Controversial billionaire George Soros may no longer be actively managing his namesake fund, Soros Fund Management, but the fund's quarterly activity remains a focal point for investors. The Soros Fund Management, after all, has consistently beat the broader markets since its inception in 1969.
So, what has the fund been up to in recent quarters? Interestingly enough, one of the Soros Fund's largest moves in the third quarter of 2017 was to buy additional put options for struggling drugmakers Valeant Pharmaceuticals International (NYSE: VRX) and Teva Pharmaceutical Industries Ltd. (NYSE: TEVA).
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If you're unfamiliar with this strategy, an option (either calls or puts) is a contract that gives an investor the right, but not the obligation, to sell a certain amount of a stock within a specific time frame. Puts, in particular, are a bearish bet that pays off if a stock moves lower as the contract's expiration date approaches.
In other words, the Soros Fund Management has been making some rather hefty bets that both Valeant and Teva's share prices would continue to slide (see table below).
|Company||Total Value of Puts||Position Initiated|
|Valeant Pharmaceuticals International||$30,953,000||Q4 2016|
|Teva Pharmaceutical Industries Ltd.||$20,944,000||Q1 2017|
Data source: SEC FILINGS.
However, the Soros Fund Management in general, and George Soros in particular, are not always correct in their assessments regarding individual equities. As such, it's certainly worthwhile to consider if these two pharma stocks might be worth buying as contrarian plays heading into 2018. Let's dig deeper to find out.
Valeant has come roaring back
After losing over 97% of its value over the course of 2015 to 2016, Valeant has started to rebound in 2017 in a big way. The drugmaker's nearly 52% rise so far this year is the direct result of CEO Joe Papa's aggressive approach to paying down debt by divesting noncore assets, and bringing new growth products online, such as the glaucoma treatment, Vyzulata, that's forecast to be a potential blockbuster medicine within a decade.
Most critically, CEO Papa hasn't been forced to dump the company's main growth drivers -- Bausch & Lomb and Salix Pharmaceuticals, respectively -- to avoid defaulting on its long-term debt obligations. As such, Valeant has started to attract bargain hunters, and a handful of large institutional investors in recent quarters.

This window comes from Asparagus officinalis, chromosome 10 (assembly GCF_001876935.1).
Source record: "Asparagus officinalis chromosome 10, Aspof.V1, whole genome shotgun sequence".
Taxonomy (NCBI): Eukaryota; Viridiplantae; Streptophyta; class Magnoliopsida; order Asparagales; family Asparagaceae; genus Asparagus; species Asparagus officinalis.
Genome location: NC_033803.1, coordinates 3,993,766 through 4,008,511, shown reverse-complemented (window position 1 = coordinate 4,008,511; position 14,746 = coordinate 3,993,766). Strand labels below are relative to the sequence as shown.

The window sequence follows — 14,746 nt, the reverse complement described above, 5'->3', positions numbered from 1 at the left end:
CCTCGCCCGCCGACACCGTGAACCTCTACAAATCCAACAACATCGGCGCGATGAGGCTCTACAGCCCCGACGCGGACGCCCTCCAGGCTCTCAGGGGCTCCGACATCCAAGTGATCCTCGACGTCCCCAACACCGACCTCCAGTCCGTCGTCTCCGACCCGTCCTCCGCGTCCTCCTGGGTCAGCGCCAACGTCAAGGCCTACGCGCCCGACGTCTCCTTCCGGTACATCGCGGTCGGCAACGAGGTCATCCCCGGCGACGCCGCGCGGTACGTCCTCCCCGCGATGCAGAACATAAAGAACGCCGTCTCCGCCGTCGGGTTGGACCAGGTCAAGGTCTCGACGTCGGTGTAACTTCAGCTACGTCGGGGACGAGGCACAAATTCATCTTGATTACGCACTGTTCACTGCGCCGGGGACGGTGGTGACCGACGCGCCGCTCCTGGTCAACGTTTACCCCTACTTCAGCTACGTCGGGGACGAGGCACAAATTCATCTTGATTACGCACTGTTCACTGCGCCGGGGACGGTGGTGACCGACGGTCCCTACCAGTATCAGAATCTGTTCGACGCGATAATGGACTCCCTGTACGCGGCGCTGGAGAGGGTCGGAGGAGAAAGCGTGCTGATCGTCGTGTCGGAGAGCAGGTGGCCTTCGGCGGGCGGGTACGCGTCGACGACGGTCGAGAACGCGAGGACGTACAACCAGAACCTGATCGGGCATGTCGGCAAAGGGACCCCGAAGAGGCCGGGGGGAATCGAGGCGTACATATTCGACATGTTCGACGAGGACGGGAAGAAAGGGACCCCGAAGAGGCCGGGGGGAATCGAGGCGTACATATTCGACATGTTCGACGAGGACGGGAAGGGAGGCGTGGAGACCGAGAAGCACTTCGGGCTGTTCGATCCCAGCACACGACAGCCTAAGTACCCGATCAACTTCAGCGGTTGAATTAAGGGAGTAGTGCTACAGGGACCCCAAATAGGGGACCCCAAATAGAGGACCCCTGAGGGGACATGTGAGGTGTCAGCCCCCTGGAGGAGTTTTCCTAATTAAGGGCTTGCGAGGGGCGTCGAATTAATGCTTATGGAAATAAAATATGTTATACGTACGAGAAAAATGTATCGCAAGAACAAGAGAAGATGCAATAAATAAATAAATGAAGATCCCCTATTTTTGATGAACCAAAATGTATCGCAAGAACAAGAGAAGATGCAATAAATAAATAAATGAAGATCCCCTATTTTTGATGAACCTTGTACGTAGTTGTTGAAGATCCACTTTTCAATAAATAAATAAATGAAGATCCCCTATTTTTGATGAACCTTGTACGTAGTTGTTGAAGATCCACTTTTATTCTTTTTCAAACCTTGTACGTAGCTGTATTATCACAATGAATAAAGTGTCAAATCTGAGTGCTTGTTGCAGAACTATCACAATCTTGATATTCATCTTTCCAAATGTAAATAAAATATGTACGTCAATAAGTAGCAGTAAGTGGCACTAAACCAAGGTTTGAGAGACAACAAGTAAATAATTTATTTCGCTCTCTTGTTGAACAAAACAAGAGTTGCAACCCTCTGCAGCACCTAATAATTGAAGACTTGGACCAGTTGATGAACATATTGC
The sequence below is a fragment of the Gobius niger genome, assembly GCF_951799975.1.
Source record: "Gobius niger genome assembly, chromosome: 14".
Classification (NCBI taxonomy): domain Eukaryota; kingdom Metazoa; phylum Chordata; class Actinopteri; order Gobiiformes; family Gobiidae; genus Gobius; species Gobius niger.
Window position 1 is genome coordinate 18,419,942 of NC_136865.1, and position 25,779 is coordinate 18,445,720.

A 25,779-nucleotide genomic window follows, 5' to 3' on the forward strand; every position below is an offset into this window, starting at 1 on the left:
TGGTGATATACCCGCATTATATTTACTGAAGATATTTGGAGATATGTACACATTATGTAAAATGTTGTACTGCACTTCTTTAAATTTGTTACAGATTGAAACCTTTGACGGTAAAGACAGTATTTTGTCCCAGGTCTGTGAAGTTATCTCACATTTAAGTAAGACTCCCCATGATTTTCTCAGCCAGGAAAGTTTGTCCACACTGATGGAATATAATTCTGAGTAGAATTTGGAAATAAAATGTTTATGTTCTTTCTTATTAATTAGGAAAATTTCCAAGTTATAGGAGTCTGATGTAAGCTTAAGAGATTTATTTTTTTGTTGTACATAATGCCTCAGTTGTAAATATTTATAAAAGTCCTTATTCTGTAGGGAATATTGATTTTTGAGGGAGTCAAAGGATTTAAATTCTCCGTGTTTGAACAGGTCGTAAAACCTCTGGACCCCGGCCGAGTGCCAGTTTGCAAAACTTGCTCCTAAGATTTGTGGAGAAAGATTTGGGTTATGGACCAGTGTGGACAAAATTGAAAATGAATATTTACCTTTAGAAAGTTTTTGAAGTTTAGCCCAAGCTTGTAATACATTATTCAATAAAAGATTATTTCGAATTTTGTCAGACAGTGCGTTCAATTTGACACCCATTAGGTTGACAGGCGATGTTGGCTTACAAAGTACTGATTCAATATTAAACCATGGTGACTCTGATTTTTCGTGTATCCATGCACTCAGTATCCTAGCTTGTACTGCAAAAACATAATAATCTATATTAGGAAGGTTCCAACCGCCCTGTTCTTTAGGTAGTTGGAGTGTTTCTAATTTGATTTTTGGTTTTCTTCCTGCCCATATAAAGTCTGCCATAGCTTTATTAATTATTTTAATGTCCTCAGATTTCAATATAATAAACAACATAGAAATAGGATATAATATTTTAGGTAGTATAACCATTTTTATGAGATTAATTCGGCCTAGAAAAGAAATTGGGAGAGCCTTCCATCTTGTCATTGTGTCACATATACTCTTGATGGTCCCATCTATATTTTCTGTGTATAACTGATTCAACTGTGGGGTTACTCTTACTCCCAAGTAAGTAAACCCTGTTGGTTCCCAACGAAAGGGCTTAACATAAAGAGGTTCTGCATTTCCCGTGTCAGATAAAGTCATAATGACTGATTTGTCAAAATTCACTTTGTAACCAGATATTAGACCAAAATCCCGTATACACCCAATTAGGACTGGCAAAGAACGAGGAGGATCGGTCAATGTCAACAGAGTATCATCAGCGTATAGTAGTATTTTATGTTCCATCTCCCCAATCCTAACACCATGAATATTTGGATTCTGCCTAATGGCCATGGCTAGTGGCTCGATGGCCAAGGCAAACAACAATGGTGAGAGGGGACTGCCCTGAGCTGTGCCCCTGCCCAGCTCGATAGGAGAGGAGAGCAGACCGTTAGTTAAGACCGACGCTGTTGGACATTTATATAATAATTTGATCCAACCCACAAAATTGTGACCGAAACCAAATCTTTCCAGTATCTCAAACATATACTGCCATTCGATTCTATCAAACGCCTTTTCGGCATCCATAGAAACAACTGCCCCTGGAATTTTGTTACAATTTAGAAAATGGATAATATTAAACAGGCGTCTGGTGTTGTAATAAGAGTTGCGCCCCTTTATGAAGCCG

Even so, the Soros Fund Management's bearish bet against this stock is largely in lockstep with Wall Street's pessimistic outlook. According to the latest figures, Valeant's short interest as a percent of the float remains at over 10.4%, despite the stock's strong momentum of late.
That's a sizable short interest for any stock -- implying that a large swath of investors remain unconvinced that Valeant can ultimately avoid divesting one or more of its core assets. The drugmaker is starting to run out of pieces to sell off to manage its monstrous debt load, and there's no guarantee the company's free cash flows can rise quickly enough to pick up the slack, after all.
Teva's in a tailspin with no end in sight
Generic drug giant Teva has shed over half its value this year, thanks to its $35 billion in debt, plummeting Copaxone revenues, steep dividend reduction, combined with the general price erosion across the generic drug space at large. As a result, the drugmaker's credit rating has also taken a serious beating this year, forcing the company to enact a vast restructuring program. In fact, Teva is reportedly in the process of laying off up to half of its Israeli workforce to reduce costs.
Can Teva step back from the brink? While Teva's ongoing cost-cutting measures should help the drugmaker to service its monstrous debt load, the bigger problem is that the company's free cash flows going forward may not be sufficient to lay the groundwork for a comeback. Copaxone, after all, is now facing biosimilar competition for both its 20 mg and 40 mg doses, and generic drug prices are forecast to continue falling well into 2018. As a direct result, Teva's top line is expected to decline by an unsightly 8.8% next year.
All told, Teva may look like a bargain after its marked decline this year, but there's not a whole lot to like about this stock from either a growth or fundamental standpoint.
Are either of these pharma stocks worth buying?
Valeant might turn out to be a worthwhile contrarian buy based on its significant progress so far. But CEO Papa still has a lot of work to do to solve the company's underlying debt problem. And until then, this stock is arguably a bit too risky for all but the most aggressive of investors.
Teva, on the other hand, is a falling knife not to be grabbed at this point. There's no telling when the generic drug space will start to stabilize, and the company has zero financial flexibility to bring in new blood, so to speak. That's a recipe for disaster.
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